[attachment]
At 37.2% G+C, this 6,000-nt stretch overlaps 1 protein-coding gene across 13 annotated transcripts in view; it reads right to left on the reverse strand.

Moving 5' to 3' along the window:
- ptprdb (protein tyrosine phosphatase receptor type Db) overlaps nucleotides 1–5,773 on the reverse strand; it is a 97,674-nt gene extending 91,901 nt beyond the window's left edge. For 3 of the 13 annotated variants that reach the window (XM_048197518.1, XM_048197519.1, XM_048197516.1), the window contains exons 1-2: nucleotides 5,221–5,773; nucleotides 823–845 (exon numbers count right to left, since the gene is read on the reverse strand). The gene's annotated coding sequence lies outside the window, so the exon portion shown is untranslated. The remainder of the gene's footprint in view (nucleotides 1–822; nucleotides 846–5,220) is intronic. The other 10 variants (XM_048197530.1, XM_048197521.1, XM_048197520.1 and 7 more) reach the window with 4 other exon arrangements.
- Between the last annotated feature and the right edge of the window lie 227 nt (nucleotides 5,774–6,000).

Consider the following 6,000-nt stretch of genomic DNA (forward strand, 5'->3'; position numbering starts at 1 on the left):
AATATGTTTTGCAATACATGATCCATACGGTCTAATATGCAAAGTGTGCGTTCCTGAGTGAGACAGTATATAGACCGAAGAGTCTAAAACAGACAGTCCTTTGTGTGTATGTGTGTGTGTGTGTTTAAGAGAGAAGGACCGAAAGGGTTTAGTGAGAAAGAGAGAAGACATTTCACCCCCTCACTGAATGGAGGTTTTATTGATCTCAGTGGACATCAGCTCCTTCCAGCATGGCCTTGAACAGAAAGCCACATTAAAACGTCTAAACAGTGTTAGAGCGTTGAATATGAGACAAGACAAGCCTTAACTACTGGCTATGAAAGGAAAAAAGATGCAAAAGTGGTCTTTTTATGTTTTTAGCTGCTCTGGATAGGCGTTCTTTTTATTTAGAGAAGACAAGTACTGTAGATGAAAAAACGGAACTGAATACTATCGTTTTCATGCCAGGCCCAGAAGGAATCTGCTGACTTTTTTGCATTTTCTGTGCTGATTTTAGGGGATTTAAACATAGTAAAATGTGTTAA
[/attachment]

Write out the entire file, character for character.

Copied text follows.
At 37.2% G+C, this 6,000-nt stretch overlaps 1 protein-coding gene across 13 annotated transcripts in view; it reads right to left on the reverse strand.

Moving 5' to 3' along the window:
- ptprdb (protein tyrosine phosphatase receptor type Db) overlaps nucleotides 1–5,773 on the reverse strand; it is a 97,674-nt gene extending 91,901 nt beyond the window's left edge. For 3 of the 13 annotated variants that reach the window (XM_048197518.1, XM_048197519.1, XM_048197516.1), the window contains exons 1-2: nucleotides 5,221–5,773; nucleotides 823–845 (exon numbers count right to left, since the gene is read on the reverse strand). The gene's annotated coding sequence lies outside the window, so the exon portion shown is untranslated. The remainder of the gene's footprint in view (nucleotides 1–822; nucleotides 846–5,220) is intronic. The other 10 variants (XM_048197530.1, XM_048197521.1, XM_048197520.1 and 7 more) reach the window with 4 other exon arrangements.
- Between the last annotated feature and the right edge of the window lie 227 nt (nucleotides 5,774–6,000).

Consider the following 6,000-nt stretch of genomic DNA (forward strand, 5'->3'; position numbering starts at 1 on the left):
AATATGTTTTGCAATACATGATCCATACGGTCTAATATGCAAAGTGTGCGTTCCTGAGTGAGACAGTATATAGACCGAAGAGTCTAAAACAGACAGTCCTTTGTGTGTATGTGTGTGTGTGTGTTTAAGAGAGAAGGACCGAAAGGGTTTAGTGAGAAAGAGAGAAGACATTTCACCCCCTCACTGAATGGAGGTTTTATTGATCTCAGTGGACATCAGCTCCTTCCAGCATGGCCTTGAACAGAAAGCCACATTAAAACGTCTAAACAGTGTTAGAGCGTTGAATATGAGACAAGACAAGCCTTAACTACTGGCTATGAAAGGAAAAAAGATGCAAAAGTGGTCTTTTTATGTTTTTAGCTGCTCTGGATAGGCGTTCTTTTTATTTAGAGAAGACAAGTACTGTAGATGAAAAAACGGAACTGAATACTATCGTTTTCATGCCAGGCCCAGAAGGAATCTGCTGACTTTTTTGCATTTTCTGTGCTGATTTTAGGGGATTTAAACATAGTAAAATGTGTTAA